After you have been in an accident, it is critical to gather as much information as you can about what happened. Every little detail may prove crucial if and when you file a personal injury claim against the responsible parties. If possible, you should use your smartphone to take photos of the accident scene and take down the names and contact information of any witnesses. Most importantly, write down every detail that you can remember. Memory becomes more unreliable as time passes, especially if you have been seriously injured, so never assume that you will accurately recall key facts later.
All of these admonitions are even more important if your accident involved negligence on the part of a state or municipal agency. Under Georgia law, before pursuing any personal injury claim against the government, you must first provide an advance (or ante-litem) notice to the relevant agency “stating the time, place, and extent of the injury, as nearly as practicable.” If a victim does not make this notice within six months of the accident, he or she cannot pursue their claim in court.
Williams v. City of Atlanta
Even if the notice is given in a timely manner, it may still be rejected for lack of specificity. Here is a recent example from a case involving the City of Atlanta. The plaintiff in this case allegedly “tripped and fell on a water maintenance hole” maintained by the City. The plaintiff reported his accident to the Atlanta Police Department the following day, at which time he identified the location of the accident as a particular street address near the intersection of Chappell Road and Mayson Turner Road.
Within the six-month period, the plaintiff sent notice to the City of a claim for injuries he sustained in the fall. In the notice, the plaintiff referred to a different street address than the one he gave to the police. He also did not mention the specific intersection. But after he filed suit, the plaintiff again referred to the original street address he gave the police.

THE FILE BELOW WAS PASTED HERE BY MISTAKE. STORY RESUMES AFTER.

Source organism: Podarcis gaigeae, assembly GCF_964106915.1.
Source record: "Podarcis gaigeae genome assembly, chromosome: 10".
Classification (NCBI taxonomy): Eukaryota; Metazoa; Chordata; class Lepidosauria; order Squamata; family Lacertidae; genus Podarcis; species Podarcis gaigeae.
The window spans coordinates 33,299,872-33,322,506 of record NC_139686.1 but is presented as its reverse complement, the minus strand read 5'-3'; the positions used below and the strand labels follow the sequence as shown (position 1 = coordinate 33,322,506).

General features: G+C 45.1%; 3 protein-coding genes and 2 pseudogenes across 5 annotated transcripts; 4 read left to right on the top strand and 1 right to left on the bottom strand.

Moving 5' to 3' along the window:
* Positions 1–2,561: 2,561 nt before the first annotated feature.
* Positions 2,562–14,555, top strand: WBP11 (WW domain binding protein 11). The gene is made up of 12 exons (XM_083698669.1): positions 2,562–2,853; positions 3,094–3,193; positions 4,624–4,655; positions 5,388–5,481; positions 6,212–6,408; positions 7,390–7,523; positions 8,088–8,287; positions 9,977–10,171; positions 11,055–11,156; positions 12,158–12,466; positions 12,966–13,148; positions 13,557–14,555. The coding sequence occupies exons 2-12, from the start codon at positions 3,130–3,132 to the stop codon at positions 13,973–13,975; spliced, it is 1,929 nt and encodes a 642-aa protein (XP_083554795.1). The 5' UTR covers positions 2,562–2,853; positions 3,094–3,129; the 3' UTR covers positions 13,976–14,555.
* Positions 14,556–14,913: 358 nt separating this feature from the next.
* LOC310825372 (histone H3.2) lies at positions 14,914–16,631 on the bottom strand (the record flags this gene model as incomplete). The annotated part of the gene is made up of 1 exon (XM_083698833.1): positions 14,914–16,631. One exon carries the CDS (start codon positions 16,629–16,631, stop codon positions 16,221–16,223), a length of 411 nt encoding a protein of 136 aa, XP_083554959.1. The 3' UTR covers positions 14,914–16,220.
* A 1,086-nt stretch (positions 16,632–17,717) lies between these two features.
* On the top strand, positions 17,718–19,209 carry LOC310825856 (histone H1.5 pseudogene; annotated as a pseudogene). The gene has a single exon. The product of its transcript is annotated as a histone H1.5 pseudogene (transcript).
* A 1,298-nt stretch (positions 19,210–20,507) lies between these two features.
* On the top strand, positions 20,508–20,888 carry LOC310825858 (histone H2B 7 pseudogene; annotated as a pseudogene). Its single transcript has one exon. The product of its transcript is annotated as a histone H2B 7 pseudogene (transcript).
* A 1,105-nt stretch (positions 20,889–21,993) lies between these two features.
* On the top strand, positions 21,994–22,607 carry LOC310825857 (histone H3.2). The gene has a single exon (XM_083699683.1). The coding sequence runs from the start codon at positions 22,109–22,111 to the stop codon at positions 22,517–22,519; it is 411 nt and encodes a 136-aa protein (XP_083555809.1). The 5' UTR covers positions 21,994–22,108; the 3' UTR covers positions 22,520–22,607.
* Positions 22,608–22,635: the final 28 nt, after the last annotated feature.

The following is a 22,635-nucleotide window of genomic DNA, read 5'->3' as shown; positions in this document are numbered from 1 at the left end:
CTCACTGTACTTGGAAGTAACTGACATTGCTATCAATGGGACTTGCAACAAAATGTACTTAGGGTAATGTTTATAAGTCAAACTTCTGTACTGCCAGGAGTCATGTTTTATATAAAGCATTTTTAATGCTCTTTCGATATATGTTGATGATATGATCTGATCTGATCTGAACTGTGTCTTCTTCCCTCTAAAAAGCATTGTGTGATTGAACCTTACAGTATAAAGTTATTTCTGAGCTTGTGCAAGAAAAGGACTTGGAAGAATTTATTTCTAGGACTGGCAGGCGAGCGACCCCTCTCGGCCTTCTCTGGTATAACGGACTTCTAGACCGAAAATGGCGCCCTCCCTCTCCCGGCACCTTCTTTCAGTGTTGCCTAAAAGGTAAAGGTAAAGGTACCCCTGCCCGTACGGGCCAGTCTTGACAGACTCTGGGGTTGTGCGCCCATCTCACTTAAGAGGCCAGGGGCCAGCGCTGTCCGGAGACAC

The City, however, relied on the address given in the notice. It said there was “no record of a water meter at that location.” In fact, there was at least 0.3 miles between the address it received and the actual location of the plaintiff’s accident.
Consequently, the trial court ruled the plaintiff’s notice was defective and granted summary judgment to the City. The Georgia Court of Appeals affirmed that ruling. As the appeals court explained, the purpose of the notice requirement is to “provide the municipality with an opportunity to investigate before litigation is commenced so as to determine whether suit can be avoided.”
Here, the plaintiff’s notice did not “provide enough information for the City” to do a proper investigation. The fact that the notice gave a location that was “geographically close to the Actual Address” of the accident was insufficient. It was “unreasonable” to expect the City to “guess as to the correct location,” especially since there are a “high number of water meters” in the area.